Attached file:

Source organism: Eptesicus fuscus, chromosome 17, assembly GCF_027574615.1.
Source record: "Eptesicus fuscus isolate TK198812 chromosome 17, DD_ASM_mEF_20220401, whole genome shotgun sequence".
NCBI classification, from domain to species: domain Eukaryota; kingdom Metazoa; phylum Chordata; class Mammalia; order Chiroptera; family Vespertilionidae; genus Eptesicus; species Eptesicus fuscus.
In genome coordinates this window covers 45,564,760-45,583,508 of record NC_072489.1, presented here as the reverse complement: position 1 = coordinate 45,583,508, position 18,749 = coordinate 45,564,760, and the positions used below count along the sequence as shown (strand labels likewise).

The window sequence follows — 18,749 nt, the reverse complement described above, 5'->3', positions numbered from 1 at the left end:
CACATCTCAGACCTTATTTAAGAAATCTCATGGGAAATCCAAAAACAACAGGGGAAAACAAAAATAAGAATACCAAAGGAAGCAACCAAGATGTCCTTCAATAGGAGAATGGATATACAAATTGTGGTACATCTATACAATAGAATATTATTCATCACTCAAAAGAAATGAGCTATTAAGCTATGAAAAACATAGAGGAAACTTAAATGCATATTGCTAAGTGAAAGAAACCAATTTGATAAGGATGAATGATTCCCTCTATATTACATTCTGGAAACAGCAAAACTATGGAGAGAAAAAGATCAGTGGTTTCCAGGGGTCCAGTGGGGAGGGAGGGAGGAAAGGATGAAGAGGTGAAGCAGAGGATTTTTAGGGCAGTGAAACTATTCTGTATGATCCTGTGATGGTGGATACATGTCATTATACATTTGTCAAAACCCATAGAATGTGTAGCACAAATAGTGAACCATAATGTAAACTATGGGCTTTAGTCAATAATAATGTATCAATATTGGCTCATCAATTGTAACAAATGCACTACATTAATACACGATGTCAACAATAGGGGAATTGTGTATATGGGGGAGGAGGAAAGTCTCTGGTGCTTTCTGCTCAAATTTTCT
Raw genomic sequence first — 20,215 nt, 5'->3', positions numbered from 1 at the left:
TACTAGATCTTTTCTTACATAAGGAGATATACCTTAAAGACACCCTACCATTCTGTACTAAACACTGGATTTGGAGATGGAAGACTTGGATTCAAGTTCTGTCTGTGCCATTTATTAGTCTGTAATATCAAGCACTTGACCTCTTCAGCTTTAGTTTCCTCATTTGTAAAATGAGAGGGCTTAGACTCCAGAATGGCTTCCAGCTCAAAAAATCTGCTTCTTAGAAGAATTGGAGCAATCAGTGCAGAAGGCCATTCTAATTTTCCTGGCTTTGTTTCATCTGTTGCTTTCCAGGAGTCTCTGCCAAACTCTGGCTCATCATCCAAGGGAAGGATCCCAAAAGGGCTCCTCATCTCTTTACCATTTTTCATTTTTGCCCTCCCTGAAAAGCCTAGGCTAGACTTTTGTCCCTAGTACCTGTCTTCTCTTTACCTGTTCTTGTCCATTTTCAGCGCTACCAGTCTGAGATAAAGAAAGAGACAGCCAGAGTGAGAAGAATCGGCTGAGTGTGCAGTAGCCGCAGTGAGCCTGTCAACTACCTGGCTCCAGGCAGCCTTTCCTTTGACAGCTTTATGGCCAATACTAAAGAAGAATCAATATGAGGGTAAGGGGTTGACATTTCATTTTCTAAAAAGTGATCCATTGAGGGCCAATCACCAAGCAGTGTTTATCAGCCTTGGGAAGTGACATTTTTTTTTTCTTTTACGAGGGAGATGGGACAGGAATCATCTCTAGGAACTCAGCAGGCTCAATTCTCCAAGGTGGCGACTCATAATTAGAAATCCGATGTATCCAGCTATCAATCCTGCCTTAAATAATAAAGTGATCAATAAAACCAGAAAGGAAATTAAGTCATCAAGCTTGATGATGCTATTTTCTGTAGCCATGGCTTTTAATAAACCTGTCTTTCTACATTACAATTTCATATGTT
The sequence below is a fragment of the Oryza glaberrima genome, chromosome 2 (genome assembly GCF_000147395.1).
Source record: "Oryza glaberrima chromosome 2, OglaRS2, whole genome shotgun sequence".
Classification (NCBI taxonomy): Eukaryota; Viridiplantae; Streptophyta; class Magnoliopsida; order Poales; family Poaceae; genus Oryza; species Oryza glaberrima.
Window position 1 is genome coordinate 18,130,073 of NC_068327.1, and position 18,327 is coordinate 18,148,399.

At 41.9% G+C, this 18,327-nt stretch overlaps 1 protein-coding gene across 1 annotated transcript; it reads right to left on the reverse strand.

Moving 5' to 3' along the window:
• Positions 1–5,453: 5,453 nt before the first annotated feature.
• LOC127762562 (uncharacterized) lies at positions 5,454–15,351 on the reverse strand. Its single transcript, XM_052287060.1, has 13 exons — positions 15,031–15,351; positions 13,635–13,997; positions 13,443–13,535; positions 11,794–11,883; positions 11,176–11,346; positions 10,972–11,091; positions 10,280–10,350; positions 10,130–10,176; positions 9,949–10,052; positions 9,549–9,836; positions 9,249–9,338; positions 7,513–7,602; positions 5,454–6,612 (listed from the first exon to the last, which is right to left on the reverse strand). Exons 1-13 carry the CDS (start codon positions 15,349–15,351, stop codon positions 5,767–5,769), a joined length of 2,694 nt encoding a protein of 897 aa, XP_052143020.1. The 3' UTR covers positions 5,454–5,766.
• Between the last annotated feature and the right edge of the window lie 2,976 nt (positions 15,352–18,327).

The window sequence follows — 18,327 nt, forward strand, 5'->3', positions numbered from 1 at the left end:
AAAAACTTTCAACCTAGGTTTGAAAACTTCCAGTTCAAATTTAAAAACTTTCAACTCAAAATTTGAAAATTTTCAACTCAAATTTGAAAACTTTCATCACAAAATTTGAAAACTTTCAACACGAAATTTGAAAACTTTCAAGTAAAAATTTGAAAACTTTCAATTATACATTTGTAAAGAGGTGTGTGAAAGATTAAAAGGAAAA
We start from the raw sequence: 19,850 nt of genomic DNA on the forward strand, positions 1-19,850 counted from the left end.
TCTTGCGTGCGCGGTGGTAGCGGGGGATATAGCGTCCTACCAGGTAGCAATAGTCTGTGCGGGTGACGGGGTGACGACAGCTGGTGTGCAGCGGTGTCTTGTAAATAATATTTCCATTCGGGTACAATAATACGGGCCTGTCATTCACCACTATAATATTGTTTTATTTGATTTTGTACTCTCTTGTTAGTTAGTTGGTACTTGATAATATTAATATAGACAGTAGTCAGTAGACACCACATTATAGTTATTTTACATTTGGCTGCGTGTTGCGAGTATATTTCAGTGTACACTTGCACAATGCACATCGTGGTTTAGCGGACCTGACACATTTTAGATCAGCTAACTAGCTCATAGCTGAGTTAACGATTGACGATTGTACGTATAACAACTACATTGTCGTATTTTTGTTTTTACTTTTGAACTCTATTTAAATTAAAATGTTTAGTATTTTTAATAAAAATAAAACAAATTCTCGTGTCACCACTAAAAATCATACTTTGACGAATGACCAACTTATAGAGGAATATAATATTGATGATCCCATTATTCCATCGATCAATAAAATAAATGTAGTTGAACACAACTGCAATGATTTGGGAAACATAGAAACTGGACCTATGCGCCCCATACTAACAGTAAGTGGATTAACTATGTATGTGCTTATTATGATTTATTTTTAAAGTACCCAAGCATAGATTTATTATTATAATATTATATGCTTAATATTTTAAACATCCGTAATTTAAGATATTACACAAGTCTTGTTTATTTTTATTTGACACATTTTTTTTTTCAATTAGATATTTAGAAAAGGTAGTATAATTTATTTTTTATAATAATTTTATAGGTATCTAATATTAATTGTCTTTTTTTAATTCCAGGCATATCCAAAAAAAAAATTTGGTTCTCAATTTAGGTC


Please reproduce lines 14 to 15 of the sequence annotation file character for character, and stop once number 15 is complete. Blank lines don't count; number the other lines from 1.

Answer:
Moving 5' to 3' along the window:
• Positions 1–5,453: 5,453 nt before the first annotated feature.